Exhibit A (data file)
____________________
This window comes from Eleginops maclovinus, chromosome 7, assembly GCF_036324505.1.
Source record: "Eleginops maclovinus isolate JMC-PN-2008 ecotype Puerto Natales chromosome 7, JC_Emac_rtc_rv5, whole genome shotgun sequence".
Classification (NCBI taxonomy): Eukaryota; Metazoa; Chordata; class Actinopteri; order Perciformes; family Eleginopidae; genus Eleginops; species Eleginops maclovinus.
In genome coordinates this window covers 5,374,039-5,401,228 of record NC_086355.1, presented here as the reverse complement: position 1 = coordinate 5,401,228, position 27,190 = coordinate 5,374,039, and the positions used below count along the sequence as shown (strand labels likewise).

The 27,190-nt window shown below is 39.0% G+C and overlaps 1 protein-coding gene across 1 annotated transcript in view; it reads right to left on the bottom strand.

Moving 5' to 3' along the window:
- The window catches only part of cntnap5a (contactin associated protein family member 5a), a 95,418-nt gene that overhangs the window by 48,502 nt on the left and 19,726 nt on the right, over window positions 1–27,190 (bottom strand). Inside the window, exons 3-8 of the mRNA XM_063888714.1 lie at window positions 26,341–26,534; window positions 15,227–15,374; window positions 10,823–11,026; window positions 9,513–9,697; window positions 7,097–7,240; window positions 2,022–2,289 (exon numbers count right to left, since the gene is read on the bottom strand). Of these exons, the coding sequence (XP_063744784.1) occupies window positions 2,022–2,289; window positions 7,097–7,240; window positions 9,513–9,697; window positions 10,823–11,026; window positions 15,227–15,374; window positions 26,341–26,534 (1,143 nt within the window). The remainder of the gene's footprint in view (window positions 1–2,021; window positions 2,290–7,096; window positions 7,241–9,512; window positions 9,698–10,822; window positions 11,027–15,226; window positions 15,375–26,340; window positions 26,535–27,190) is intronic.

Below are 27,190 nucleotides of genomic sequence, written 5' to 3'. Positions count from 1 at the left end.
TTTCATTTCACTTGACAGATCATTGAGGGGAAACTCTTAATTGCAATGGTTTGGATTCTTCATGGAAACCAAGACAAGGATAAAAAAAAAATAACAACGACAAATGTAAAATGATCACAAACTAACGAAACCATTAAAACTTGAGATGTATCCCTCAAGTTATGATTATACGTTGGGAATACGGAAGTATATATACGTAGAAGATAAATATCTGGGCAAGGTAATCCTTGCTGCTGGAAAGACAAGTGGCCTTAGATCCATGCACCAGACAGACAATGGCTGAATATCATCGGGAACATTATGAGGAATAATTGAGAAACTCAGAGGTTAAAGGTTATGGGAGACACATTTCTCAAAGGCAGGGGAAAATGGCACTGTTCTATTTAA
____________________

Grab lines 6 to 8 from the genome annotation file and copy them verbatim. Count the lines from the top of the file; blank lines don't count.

Moving 5' to 3' along the window:
- The window catches only part of cntnap5a (contactin associated protein family member 5a), a 95,418-nt gene that overhangs the window by 48,502 nt on the left and 19,726 nt on the right, over window positions 1–27,190 (bottom strand). Inside the window, exons 3-8 of the mRNA XM_063888714.1 lie at window positions 26,341–26,534; window positions 15,227–15,374; window positions 10,823–11,026; window positions 9,513–9,697; window positions 7,097–7,240; window positions 2,022–2,289 (exon numbers count right to left, since the gene is read on the bottom strand). Of these exons, the coding sequence (XP_063744784.1) occupies window positions 2,022–2,289; window positions 7,097–7,240; window positions 9,513–9,697; window positions 10,823–11,026; window positions 15,227–15,374; window positions 26,341–26,534 (1,143 nt within the window). The remainder of the gene's footprint in view (window positions 1–2,021; window positions 2,290–7,096; window positions 7,241–9,512; window positions 9,698–10,822; window positions 11,027–15,226; window positions 15,375–26,340; window positions 26,535–27,190) is intronic.

Below are 27,190 nucleotides of genomic sequence, written 5' to 3'. Positions count from 1 at the left end.